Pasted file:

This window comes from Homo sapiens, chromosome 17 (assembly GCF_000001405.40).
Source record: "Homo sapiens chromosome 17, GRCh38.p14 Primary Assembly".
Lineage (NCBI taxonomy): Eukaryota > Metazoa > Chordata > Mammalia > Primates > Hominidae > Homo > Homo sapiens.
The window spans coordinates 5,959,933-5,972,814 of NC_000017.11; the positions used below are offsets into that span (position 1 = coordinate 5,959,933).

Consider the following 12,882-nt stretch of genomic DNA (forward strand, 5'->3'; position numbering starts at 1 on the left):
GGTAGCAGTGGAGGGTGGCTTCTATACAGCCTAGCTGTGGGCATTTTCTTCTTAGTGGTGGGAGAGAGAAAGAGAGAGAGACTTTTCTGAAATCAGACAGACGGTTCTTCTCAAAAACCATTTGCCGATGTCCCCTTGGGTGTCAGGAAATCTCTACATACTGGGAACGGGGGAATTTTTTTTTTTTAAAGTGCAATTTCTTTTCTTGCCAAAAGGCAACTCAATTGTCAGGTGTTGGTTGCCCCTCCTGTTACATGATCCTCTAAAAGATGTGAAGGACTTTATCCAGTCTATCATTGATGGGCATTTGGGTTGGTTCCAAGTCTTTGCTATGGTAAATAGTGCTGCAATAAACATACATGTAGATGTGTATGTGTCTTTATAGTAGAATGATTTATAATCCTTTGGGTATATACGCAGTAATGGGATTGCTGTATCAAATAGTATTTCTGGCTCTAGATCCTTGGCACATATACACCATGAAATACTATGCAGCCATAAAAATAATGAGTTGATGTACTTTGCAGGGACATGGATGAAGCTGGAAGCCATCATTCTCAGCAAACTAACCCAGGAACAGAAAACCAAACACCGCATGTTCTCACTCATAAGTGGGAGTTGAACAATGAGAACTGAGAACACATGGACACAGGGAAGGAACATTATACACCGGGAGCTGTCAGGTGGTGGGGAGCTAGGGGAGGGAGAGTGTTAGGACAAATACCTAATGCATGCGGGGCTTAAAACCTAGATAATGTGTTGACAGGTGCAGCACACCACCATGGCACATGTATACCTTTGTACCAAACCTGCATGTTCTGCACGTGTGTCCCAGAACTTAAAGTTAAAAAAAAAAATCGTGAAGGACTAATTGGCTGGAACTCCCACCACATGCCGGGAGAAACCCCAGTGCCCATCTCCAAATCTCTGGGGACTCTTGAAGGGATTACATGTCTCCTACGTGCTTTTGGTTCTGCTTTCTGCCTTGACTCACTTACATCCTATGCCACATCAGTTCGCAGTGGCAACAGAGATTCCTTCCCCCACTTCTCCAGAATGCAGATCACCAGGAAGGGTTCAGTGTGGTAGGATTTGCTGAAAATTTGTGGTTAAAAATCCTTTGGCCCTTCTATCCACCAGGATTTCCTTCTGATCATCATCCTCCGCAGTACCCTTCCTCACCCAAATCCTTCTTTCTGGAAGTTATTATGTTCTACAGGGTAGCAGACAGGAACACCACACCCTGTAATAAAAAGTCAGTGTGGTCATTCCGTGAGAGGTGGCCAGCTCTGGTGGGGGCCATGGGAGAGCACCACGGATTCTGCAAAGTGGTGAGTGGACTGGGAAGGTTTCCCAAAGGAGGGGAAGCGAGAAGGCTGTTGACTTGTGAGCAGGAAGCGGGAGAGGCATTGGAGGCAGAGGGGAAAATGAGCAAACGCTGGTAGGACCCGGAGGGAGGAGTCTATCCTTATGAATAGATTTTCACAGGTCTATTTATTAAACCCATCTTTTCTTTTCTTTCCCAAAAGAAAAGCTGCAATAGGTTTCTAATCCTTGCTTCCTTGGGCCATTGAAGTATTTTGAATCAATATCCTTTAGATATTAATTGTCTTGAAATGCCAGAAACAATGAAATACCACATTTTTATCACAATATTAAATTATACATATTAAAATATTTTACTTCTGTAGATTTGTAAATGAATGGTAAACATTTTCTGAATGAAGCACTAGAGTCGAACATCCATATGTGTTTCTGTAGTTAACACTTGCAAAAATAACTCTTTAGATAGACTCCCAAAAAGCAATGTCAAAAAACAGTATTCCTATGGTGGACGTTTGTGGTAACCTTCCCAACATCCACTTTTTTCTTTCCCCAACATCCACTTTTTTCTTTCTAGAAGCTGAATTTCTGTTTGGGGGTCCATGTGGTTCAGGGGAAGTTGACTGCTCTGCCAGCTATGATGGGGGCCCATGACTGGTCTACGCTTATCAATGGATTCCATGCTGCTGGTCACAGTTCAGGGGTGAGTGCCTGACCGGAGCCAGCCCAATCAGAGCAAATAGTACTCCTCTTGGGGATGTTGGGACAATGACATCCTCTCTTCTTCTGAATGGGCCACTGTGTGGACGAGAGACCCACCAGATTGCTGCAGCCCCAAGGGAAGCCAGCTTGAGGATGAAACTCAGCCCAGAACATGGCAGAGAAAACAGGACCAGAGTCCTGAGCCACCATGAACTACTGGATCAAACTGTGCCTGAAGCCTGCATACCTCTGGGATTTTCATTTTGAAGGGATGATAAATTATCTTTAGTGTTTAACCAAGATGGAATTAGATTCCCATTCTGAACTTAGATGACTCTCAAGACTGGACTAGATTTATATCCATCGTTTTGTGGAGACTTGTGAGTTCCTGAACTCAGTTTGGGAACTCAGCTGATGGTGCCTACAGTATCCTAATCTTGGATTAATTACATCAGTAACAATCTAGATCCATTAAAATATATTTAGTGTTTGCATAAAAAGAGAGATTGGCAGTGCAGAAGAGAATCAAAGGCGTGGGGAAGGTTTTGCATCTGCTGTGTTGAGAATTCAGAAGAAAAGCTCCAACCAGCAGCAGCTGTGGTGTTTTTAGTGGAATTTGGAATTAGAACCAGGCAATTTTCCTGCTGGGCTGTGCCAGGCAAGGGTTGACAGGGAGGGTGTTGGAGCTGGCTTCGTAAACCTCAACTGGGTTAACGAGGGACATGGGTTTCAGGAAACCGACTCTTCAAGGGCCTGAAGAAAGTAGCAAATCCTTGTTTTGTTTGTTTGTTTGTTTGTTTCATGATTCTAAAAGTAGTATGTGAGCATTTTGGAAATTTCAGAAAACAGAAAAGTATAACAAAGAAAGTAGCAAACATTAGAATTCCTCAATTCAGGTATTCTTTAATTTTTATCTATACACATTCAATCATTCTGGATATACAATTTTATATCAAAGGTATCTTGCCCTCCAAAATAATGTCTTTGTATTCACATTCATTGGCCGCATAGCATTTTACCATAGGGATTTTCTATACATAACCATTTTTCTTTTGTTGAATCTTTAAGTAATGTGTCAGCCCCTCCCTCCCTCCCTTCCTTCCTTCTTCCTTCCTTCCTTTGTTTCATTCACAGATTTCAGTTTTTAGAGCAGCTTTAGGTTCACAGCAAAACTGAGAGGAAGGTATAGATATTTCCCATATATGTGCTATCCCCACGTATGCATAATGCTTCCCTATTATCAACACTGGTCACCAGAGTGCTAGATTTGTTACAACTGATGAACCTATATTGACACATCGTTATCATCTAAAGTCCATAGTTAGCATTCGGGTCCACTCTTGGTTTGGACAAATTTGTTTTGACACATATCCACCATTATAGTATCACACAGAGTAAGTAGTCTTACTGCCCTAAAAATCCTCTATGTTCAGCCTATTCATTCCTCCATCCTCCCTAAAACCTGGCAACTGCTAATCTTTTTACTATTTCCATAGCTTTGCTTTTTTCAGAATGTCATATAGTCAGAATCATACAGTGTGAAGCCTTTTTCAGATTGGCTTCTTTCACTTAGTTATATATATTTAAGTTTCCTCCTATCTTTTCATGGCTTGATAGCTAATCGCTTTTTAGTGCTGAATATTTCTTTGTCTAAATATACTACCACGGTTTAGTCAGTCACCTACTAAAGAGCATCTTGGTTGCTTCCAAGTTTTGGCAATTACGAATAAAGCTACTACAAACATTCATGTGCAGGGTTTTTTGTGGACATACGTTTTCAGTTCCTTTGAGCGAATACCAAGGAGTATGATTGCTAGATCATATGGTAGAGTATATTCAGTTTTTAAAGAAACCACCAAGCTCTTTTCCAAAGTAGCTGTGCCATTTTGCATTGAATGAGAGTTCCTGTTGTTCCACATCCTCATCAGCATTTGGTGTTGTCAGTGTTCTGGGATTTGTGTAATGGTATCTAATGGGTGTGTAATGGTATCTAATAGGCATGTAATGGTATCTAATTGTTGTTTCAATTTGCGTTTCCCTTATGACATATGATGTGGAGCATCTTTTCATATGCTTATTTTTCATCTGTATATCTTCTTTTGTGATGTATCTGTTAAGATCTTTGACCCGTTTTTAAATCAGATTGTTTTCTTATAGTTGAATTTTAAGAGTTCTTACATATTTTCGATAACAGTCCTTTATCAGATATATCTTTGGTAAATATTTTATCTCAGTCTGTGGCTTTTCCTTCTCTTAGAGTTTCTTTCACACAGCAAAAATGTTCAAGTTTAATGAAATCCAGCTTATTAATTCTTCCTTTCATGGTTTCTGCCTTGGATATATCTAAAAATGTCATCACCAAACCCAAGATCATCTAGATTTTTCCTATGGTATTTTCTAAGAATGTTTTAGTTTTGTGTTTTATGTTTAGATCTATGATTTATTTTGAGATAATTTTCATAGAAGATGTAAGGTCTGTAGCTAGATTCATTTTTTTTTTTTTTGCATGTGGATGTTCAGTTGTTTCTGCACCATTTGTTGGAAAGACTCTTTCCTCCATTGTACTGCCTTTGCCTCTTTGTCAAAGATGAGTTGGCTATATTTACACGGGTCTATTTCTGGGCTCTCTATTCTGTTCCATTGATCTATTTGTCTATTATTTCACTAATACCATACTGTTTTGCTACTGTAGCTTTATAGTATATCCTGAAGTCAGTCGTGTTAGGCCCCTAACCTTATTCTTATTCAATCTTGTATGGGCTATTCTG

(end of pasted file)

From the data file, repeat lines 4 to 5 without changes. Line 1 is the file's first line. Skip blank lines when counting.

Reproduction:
The window spans coordinates 5,959,933-5,972,814 of NC_000017.11; the positions used below are offsets into that span (position 1 = coordinate 5,959,933).

Consider the following 12,882-nt stretch of genomic DNA (forward strand, 5'->3'; position numbering starts at 1 on the left):